This was interesting. On 2nd July 2016, Belfast city centre hosted both a pro-life rally and a pro-choice rally. This has never happened before – not in my lifetime anyway – but I’m glad it did, because it gave us a unique insight into how both sides espouse their views.
As expected, thousands turned up (approx. 1,000 pro-choice, 2,000 pro-life), proving that this is an issue people are passionate about. So, for those undecided on the abortion issue, seeing both rallies side by side, might help clear some things up. Here are five observations worth considering.
1. More people are pro-life than the media lets on
A common abortion-choice mantra is that a majority of young people, particularly women, are in favour of abortion, and that the pro-life movement was the invention of religious old men and crusty politicians, whose only purpose for a woman is to sweep the fireplace and clip their cigars.
But then you look at this year’s Rally for Life — or any pro-life gathering —and it was jam-packed with hundreds of vibrant, happy, young people, especially women. In fact, the whole pro-life movement is fuelled by women. Yet the media portrayal is strangely the complete opposite.
2. Pro-choicers are the real science-deniers
It is an established scientific fact that human life begins at conception. This fact is the rock that the pro-life cause is built on. In response, the pro-choicer has two options: accept the humanity of the unborn but continue to support abortion anyway (like this honest pro-choice activist ), or simply ignore the science. If the pro-choice placards on display were anything to go by, it’s the latter.
As one anti-science placard poetically put it: ‘Not every ejaculation needs a name’. Yeah, no. Somebody wasn’t paying attention during biology class. Sperm cells are not human beings; they are gametes. No pro-lifer argues that sperm is sacred and worthy of rights (or a name). Sperm is a byproduct of a larger human entity – it is not in itself a human life.
By contrast, the unborn — from embryo to nine months — are distinct and whole living human beings. Taking the life of a distinct and whole human being is a radically different action from not naming your sperm. Besides, if you name one sperm, you would have to name them all. And that could take all weekend.
3. Pro-choice campaigners have a thing for scary symbols and murderous idelogies
One much-photographed banner at the pro-choice rally featured the hammer and sickle. Another one extolled the virtues of anarchism, while another said: “Making feminism a threat again” beside a big picture of some knuckle dusters.
Maybe I’m missing something but if your campaign claims to be about freedom, fairness and equality for women, why would you align yourself with symbols of violence, chaos, and— in the case of the hammer and sickle — an ideology responsible for the deaths of hundreds of millions of innocent people? It’s not like abortion has ever… oh, wait… abortion has killed millions. Carry on.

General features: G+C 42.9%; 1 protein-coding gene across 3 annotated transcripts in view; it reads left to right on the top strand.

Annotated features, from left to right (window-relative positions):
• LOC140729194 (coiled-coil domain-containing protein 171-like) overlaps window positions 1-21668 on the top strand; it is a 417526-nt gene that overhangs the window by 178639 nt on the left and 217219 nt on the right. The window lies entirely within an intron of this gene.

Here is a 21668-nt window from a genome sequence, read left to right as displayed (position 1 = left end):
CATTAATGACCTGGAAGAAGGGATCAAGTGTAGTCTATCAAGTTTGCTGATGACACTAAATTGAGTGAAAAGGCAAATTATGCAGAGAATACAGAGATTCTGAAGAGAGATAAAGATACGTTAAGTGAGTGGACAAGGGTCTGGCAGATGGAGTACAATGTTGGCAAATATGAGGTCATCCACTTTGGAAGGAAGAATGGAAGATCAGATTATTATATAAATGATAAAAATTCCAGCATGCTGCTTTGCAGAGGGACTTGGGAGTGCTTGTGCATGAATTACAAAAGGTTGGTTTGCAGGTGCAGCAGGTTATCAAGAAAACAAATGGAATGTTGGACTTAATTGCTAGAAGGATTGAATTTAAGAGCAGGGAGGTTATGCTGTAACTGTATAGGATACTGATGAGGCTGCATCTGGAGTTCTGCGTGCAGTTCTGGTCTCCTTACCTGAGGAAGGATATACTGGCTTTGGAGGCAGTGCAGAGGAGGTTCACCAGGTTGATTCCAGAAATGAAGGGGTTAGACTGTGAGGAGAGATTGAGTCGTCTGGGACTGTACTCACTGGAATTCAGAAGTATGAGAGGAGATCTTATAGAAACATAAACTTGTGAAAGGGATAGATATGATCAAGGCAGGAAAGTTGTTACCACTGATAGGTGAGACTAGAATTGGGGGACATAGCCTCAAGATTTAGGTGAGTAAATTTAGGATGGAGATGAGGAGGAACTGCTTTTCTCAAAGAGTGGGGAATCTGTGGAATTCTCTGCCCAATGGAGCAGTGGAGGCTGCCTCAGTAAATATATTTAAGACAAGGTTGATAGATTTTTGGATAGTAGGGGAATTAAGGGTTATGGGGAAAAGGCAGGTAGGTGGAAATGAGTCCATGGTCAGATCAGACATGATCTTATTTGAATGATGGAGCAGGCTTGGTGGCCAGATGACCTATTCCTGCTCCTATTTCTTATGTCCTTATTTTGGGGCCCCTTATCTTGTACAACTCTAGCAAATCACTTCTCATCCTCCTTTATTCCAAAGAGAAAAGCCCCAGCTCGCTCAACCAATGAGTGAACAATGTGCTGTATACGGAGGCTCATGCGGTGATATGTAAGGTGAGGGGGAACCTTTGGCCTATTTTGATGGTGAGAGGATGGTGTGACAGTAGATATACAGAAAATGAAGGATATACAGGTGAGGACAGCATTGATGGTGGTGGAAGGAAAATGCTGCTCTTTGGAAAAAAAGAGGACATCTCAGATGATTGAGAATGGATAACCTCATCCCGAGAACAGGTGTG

The official Rally for Choice poster displayed some interesting design choices, too; an angry fist against an ominous black and white background, with the silhouette of what looks like a baying mob. It looks more like an advert for a Leni Riefenstahl film than a call to do something good and meaningful.
The Rally for Life poster, on the other hand, couldn’t be more different; smiling young people, bright colours, and a clear message – choose life.
4. The pro-choice rally had very few children in attendance
One of the most striking aspects of the pro-life rally was the amount of children present. I mean, there was scores and scores of them. They seemed to be having a great time, too, getting their faces painted and blowing up balloons. It was a proper family-friendly affair.
In stark contrast, the pro-choice rally looked like a scene from a Mad Max film. Any child who had the misfortune of being there looked either lost and bewildered or terrified. Of course, they’re not to blame, they’re just kids, but it is telling. What child wants to hang around with humourless communists stomping around with their clenched fists and knuckle dusters on a Saturday afternoon? And not to mention the overtly sexual placards.
5. Abortion sets the stage for every other cultural battle
As the large turnout showed, abortion is one of the biggest defining issues in our society, because it gets right down to the very core of who you are and what you believe.
A person’s position on abortion informs and guides every other position they take on every other subject. This is why one side had militant artwork, anarchists and communists — symbols of death and misery — and the other side had joy, positivity, bright colours, and a hopeful message. If we cannot first establish that life matters, then nothing else matters. Anarchy, in other words.
Make no mistake, juxtaposing a pro-life cause with a pro-choice cause was extremely helpful, because it highlighted just how much the world needs us to be pro-life. People need to know that all human life has intrinsic value. This is the pro-life position. And it’s the right position.